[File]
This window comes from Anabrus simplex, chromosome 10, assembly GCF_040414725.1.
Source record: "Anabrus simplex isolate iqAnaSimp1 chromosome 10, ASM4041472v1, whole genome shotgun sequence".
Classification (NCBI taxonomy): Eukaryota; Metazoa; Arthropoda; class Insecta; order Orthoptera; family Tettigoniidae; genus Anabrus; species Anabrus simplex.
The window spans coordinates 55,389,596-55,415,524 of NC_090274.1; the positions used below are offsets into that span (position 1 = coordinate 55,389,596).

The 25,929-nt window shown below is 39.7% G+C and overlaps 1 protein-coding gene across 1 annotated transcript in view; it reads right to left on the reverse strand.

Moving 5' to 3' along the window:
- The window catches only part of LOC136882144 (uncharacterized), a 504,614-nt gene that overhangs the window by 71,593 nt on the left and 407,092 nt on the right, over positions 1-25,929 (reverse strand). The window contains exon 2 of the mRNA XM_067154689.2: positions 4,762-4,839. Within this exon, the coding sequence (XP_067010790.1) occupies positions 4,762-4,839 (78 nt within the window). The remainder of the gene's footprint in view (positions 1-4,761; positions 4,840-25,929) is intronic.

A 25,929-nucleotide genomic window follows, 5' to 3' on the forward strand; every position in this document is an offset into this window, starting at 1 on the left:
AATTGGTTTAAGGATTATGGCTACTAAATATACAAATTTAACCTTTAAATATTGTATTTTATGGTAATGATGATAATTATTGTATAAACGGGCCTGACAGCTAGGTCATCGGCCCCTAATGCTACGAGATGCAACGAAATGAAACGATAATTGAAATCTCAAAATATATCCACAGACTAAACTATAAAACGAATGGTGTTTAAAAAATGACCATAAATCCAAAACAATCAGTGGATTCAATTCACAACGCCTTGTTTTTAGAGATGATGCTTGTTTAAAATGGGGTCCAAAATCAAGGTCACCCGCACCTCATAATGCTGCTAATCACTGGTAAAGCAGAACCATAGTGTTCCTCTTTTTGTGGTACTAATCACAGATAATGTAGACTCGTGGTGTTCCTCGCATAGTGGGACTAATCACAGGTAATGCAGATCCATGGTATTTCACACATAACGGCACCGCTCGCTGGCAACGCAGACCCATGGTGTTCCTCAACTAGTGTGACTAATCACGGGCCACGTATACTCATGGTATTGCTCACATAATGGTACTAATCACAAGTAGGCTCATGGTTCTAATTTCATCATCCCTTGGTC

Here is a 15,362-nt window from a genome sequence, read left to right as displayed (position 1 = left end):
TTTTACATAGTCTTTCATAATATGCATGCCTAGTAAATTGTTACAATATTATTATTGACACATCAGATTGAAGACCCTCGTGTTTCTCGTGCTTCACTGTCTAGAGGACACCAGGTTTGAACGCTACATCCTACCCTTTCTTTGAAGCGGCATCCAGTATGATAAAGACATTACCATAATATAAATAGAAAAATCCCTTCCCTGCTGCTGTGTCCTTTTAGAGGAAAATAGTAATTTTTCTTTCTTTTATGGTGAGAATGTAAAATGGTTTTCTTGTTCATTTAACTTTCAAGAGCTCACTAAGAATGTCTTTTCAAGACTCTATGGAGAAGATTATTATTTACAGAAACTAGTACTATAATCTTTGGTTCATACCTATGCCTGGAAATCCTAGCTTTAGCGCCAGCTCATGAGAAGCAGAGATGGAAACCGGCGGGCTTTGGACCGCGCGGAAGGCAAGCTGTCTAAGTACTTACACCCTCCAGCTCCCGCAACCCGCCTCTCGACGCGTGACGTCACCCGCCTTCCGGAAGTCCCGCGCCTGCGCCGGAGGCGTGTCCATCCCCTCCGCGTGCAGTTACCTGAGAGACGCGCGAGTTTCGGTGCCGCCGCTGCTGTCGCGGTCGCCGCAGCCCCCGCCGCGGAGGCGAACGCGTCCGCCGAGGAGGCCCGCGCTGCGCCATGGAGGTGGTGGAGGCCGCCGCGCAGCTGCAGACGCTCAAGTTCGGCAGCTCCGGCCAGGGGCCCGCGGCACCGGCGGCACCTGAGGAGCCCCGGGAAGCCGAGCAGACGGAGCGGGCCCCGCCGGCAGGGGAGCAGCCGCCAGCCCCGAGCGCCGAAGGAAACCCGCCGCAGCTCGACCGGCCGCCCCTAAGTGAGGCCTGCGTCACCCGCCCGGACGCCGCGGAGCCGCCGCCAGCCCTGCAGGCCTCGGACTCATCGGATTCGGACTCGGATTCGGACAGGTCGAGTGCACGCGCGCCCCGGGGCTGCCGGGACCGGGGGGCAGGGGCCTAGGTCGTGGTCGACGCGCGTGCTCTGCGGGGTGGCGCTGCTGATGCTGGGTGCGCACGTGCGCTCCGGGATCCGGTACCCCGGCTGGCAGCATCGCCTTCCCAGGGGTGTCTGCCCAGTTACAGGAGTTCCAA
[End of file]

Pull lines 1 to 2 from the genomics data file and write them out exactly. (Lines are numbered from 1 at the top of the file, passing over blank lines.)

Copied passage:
This window comes from Anabrus simplex, chromosome 10, assembly GCF_040414725.1.
Source record: "Anabrus simplex isolate iqAnaSimp1 chromosome 10, ASM4041472v1, whole genome shotgun sequence".